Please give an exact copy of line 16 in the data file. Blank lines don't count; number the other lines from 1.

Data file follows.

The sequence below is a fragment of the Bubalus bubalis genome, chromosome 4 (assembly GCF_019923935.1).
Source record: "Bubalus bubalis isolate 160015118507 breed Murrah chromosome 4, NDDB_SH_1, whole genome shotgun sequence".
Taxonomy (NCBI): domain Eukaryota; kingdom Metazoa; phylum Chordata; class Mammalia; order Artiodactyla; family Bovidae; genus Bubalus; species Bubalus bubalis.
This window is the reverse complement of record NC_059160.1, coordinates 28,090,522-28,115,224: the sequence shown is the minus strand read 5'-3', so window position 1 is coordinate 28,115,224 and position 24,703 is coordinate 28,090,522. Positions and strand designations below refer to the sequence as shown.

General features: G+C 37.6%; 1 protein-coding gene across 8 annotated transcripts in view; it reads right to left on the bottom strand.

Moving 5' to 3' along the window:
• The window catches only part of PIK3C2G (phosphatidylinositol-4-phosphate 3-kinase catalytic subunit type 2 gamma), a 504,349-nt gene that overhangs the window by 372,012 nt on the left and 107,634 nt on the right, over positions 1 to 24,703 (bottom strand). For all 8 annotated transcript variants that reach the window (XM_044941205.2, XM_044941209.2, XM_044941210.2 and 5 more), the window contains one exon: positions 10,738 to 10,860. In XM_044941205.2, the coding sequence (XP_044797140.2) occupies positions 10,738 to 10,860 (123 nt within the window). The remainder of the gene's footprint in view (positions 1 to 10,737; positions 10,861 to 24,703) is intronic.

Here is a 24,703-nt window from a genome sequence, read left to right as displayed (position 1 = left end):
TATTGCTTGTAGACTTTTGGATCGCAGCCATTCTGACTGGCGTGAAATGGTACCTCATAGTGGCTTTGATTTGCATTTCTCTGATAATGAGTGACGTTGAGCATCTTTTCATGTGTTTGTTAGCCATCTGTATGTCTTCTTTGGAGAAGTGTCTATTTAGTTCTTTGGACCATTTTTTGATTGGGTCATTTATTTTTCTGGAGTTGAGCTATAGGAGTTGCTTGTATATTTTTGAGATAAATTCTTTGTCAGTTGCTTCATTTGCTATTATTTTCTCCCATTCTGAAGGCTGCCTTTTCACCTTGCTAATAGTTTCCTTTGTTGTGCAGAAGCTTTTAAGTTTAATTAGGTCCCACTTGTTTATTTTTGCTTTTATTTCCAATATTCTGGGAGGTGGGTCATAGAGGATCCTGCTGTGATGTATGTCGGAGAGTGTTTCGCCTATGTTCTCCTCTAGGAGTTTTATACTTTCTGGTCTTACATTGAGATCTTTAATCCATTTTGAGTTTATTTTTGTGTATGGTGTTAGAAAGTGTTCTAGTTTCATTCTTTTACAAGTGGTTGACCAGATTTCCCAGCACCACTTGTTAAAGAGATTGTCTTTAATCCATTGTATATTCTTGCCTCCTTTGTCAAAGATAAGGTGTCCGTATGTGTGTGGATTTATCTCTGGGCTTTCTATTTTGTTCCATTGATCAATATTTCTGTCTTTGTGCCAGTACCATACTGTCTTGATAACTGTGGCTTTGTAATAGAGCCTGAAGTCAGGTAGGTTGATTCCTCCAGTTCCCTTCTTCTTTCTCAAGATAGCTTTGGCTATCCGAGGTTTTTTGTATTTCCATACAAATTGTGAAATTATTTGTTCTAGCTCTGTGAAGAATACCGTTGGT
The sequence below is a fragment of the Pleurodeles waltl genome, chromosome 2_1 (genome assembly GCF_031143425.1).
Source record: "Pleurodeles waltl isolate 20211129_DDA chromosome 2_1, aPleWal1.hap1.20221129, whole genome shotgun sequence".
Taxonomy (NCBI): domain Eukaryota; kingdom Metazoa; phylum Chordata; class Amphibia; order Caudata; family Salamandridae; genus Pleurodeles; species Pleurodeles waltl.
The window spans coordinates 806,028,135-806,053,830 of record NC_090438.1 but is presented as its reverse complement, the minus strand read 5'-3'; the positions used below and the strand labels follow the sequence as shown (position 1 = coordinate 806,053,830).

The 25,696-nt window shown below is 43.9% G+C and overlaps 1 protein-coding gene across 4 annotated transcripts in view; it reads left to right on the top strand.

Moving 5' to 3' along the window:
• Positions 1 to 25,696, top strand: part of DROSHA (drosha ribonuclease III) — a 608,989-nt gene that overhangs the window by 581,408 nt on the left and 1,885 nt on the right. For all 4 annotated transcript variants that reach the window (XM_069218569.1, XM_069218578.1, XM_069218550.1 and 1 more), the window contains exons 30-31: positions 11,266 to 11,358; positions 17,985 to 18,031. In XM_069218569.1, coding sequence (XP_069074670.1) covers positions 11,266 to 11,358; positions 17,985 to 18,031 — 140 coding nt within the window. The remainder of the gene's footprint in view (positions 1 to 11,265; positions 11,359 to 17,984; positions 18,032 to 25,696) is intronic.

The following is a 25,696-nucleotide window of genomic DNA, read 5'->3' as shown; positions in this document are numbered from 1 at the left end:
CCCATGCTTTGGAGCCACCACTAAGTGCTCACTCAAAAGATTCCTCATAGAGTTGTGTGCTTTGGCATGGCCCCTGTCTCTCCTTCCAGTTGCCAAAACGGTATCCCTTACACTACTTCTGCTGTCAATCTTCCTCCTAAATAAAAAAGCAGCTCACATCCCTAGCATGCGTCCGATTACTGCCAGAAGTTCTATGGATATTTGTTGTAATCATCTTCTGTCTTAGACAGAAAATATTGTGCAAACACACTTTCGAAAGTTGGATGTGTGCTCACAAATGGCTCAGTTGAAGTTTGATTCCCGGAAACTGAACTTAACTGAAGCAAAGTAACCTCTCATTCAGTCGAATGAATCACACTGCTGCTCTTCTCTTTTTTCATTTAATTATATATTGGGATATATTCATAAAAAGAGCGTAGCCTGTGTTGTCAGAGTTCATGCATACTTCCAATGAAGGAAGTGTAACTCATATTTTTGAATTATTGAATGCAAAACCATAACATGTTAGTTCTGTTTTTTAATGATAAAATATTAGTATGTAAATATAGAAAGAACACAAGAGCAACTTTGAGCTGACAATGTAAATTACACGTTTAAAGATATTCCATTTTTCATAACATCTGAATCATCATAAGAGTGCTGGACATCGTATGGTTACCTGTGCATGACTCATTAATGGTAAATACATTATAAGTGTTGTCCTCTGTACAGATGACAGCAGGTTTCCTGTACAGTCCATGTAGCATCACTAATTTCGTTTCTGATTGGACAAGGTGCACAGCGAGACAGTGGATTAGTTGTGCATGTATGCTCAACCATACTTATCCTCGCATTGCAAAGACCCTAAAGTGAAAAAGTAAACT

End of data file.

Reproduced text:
• Positions 1 to 25,696, top strand: part of DROSHA (drosha ribonuclease III) — a 608,989-nt gene that overhangs the window by 581,408 nt on the left and 1,885 nt on the right. For all 4 annotated transcript variants that reach the window (XM_069218569.1, XM_069218578.1, XM_069218550.1 and 1 more), the window contains exons 30-31: positions 11,266 to 11,358; positions 17,985 to 18,031. In XM_069218569.1, coding sequence (XP_069074670.1) covers positions 11,266 to 11,358; positions 17,985 to 18,031 — 140 coding nt within the window. The remainder of the gene's footprint in view (positions 1 to 11,265; positions 11,359 to 17,984; positions 18,032 to 25,696) is intronic.